Travels in 2007: Part 1. France

Iceland Air offers cheap flights to Europe in the hope of getting visitors to stop over in Iceland on the way to or from a person’s major destination. Steve and I decided to do exactly that and made a ten-day visit to the south of France in parts of Aquitane and the Midi-Pyrenees and then head over to Iceland. Not a bad vacation! Not at all.

Our travels began in Bordeaux where many of the people we met assumed we were British, for some reason. Little did they know… one Canadian and one American in their presence. Steve spent the first day taking photographs of bunkers north of Bordeaux at Saint-Palais-Sur-Mer.


Saint-Palais-Sur-Mer (photo credit: Steve Behrends)


Saint-Palais-Sur-Mer (photo credit: Steve Behrends)


Saint-Palais-Sur-Mer (photo credit: Steve Behrends)

I used the day to explore the city without camera in hand: I wound in and out of the streets in the centre of Bordeaux; walked to the Gare de Bordeaux Saint Jean – a station constructed of three sections with railroad tracks that go through and out of the station; saw the Palais du Justice, a contemporary work of architecture located in the heart of and juxtaposed with the medieval city; and visited the CAPC (Centre of Contemporary Visual Arts) where the work of Yonah Friedman was on exhibition.

My impression: Bordeaux is an odd mix of neighbourhoods filled with Middle Age architecture side by side with razed buildings that have been replaced with contemporary architecture. The streets in the old part of the city are narrow and one has to keep an eye on the sidewalk in order to avoid the dog excrement that litters the ground! It is, however, a very easy city to get around in, by both foot and bus. Driving is another matter – the city is not easily navigable and we got lost a few time trying to get in and out of it.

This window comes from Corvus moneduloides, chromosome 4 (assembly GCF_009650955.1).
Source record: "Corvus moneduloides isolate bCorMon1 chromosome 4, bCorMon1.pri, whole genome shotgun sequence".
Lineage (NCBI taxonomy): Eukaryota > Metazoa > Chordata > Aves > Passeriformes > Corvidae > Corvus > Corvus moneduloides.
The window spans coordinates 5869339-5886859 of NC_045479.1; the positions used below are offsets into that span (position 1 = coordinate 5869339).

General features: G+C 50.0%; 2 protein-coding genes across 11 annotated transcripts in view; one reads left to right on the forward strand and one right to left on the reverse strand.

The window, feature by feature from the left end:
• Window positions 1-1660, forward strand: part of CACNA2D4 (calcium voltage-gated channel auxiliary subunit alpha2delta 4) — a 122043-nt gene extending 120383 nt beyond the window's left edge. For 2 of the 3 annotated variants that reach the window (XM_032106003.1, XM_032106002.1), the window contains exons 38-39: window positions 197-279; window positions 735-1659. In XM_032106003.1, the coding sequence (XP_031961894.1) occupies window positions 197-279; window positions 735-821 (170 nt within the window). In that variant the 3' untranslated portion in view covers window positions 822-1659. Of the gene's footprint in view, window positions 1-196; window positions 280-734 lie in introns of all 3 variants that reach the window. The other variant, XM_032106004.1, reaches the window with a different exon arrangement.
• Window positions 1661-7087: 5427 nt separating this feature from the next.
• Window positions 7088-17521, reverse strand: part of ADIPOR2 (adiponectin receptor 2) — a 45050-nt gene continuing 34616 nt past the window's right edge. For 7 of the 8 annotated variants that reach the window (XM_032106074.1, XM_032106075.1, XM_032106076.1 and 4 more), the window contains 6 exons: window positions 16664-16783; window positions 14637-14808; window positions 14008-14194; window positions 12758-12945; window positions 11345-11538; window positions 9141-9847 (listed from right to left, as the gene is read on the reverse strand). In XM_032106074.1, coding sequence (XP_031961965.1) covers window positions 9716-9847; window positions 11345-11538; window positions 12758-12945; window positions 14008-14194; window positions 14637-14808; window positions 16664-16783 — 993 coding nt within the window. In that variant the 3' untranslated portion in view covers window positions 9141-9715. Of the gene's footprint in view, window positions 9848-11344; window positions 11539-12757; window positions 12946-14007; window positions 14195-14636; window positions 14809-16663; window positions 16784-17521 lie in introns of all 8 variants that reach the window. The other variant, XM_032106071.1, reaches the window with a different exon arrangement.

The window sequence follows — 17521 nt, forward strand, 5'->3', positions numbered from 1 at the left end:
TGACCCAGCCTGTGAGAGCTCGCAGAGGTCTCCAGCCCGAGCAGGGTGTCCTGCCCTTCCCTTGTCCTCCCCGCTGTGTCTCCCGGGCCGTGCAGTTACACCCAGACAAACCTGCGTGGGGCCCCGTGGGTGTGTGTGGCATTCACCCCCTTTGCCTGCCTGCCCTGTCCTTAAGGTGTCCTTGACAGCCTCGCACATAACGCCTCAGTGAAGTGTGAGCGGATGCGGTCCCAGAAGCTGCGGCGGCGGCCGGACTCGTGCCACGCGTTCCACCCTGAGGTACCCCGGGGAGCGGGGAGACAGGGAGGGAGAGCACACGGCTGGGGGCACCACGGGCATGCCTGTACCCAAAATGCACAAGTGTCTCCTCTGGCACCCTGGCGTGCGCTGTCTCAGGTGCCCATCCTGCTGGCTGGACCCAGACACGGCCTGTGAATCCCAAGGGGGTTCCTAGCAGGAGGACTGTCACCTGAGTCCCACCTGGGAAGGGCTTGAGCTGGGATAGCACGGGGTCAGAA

The next few days were spent to the west of Bordeaux, along the French coast, exploring yet more bunkers at: Soulac-sur-Mer, Le Gurp, Le Pin Sec, Cap Breton, Labenne and Pilat Plage.

We ate at three excellent restaurants –  one of which was an informal brasserie called Le Xaintrailles that made magnificent duck confit and served a very drinkable wine from Listrac Medoc; the place was comfortable, casual, reasonably priced, and (most importantly) the food  was good, so that we returned there on our last night in France before heading off to Iceland. We ate extremely well at Restaurant du Loup (it is a quiet restaurant, walls awash with deep, warm colours, tables covered with white linens and with candles alit). The food here is typical of the area and the foie gras was the absolute highlight. And then there was La Tupina – the service was excellent and the staff gave us lots of time to relax, eat, and enjoy ourselves. Everything we ate was utterly delicious: a different bottle of Listrac Medoc from when we were at Le Xaintrailles, sauteed foie gras, wild pork (fatty and delicious), seven-hour lamb, and finally espressos and a glass each of Armagnac to finish off the meal. All three restos are highly recommended to anyone visiting Bordeaux and wanting to eat representative food of the region. All three are still in business as I write this post in 2013.

Our final five days in Southern France were a whirlwind of driving on unmarked back roads in the countryside. We stayed at various gites (B&Bs) outside of the villages and treated ourselves to a hotel in the centre of Cahors. Recommended restos helped define the route; but it seems that all we did, despite some excellent eating, was drive and drive and drive and drive and drive and drive and drive. In fact, once we nearly ran entirely out of gas on a windy, hilly, undefined road where not a car passed us. We were uncertain if we’d make it to our destination (a small town that we hoped had diesel for us at the ready!) since the fuel gauge indicated the tank was on its 40 km. reserve. Fortuitously we made it with just under 20 km. left to the choking end!!!

However, with all of this driving we experienced varied landscape: ridge-lined mountains and low-lying valleys, farmland, vineyards, grottoes, forests, arid, desert-like red iron-filled and rocky landscapes, and little villages. The food and markets along the way were always a pleasure. We drove mostly fast, straight roads back to Bordeaux so that we could begin the second part of our overseas trip in Iceland before heading home to the U.S.

Scarecrow on small country road

Scarecrow on a Small Country Road


Madonna in La Florida

La Florida

La Florida

Hotel de Ville

Hotel de Ville

Village in the mountains

Village in the Mountains

Leave a Reply

Fill in your details below or click an icon to log in: Logo

You are commenting using your account. Log Out /  Change )

Google photo

You are commenting using your Google account. Log Out /  Change )

Twitter picture

You are commenting using your Twitter account. Log Out /  Change )

Facebook photo

You are commenting using your Facebook account. Log Out /  Change )

Connecting to %s